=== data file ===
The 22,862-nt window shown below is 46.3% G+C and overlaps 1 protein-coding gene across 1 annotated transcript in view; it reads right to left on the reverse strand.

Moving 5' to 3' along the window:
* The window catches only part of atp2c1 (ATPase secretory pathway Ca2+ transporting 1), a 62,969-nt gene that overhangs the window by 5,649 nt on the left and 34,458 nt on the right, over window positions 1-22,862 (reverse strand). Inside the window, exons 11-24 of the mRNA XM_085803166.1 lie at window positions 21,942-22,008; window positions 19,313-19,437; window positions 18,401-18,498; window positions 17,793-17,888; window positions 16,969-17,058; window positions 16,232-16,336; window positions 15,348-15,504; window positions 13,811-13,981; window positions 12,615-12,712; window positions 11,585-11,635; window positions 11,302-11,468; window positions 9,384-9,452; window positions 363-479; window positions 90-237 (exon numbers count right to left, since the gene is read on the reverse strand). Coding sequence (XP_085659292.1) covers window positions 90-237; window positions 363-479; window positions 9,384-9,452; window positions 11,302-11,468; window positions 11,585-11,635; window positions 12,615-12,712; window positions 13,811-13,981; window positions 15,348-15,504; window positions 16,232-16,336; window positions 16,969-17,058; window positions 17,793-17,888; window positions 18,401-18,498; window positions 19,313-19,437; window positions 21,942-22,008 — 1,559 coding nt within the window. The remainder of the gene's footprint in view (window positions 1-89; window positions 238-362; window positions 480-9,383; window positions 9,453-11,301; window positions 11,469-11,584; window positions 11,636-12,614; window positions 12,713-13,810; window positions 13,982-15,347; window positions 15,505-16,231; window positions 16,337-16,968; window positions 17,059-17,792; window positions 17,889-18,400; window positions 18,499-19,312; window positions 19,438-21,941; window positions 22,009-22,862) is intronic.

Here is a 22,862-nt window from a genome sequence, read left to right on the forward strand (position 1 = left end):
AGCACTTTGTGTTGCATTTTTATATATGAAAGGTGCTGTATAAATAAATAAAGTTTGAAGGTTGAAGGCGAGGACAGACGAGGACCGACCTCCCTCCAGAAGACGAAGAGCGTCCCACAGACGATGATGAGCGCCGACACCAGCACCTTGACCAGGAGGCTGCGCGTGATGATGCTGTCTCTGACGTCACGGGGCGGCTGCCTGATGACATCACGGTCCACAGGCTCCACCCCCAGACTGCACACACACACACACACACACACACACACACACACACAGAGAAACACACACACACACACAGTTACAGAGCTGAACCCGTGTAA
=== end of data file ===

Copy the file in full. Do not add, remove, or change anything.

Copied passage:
The 22,862-nt window shown below is 46.3% G+C and overlaps 1 protein-coding gene across 1 annotated transcript in view; it reads right to left on the reverse strand.

Moving 5' to 3' along the window:
* The window catches only part of atp2c1 (ATPase secretory pathway Ca2+ transporting 1), a 62,969-nt gene that overhangs the window by 5,649 nt on the left and 34,458 nt on the right, over window positions 1-22,862 (reverse strand). Inside the window, exons 11-24 of the mRNA XM_085803166.1 lie at window positions 21,942-22,008; window positions 19,313-19,437; window positions 18,401-18,498; window positions 17,793-17,888; window positions 16,969-17,058; window positions 16,232-16,336; window positions 15,348-15,504; window positions 13,811-13,981; window positions 12,615-12,712; window positions 11,585-11,635; window positions 11,302-11,468; window positions 9,384-9,452; window positions 363-479; window positions 90-237 (exon numbers count right to left, since the gene is read on the reverse strand). Coding sequence (XP_085659292.1) covers window positions 90-237; window positions 363-479; window positions 9,384-9,452; window positions 11,302-11,468; window positions 11,585-11,635; window positions 12,615-12,712; window positions 13,811-13,981; window positions 15,348-15,504; window positions 16,232-16,336; window positions 16,969-17,058; window positions 17,793-17,888; window positions 18,401-18,498; window positions 19,313-19,437; window positions 21,942-22,008 — 1,559 coding nt within the window. The remainder of the gene's footprint in view (window positions 1-89; window positions 238-362; window positions 480-9,383; window positions 9,453-11,301; window positions 11,469-11,584; window positions 11,636-12,614; window positions 12,713-13,810; window positions 13,982-15,347; window positions 15,505-16,231; window positions 16,337-16,968; window positions 17,059-17,792; window positions 17,889-18,400; window positions 18,499-19,312; window positions 19,438-21,941; window positions 22,009-22,862) is intronic.

Here is a 22,862-nt window from a genome sequence, read left to right on the forward strand (position 1 = left end):
AGCACTTTGTGTTGCATTTTTATATATGAAAGGTGCTGTATAAATAAATAAAGTTTGAAGGTTGAAGGCGAGGACAGACGAGGACCGACCTCCCTCCAGAAGACGAAGAGCGTCCCACAGACGATGATGAGCGCCGACACCAGCACCTTGACCAGGAGGCTGCGCGTGATGATGCTGTCTCTGACGTCACGGGGCGGCTGCCTGATGACATCACGGTCCACAGGCTCCACCCCCAGACTGCACACACACACACACACACACACACACACACACACACAGAGAAACACACACACACACACAGTTACAGAGCTGAACCCGTGTAA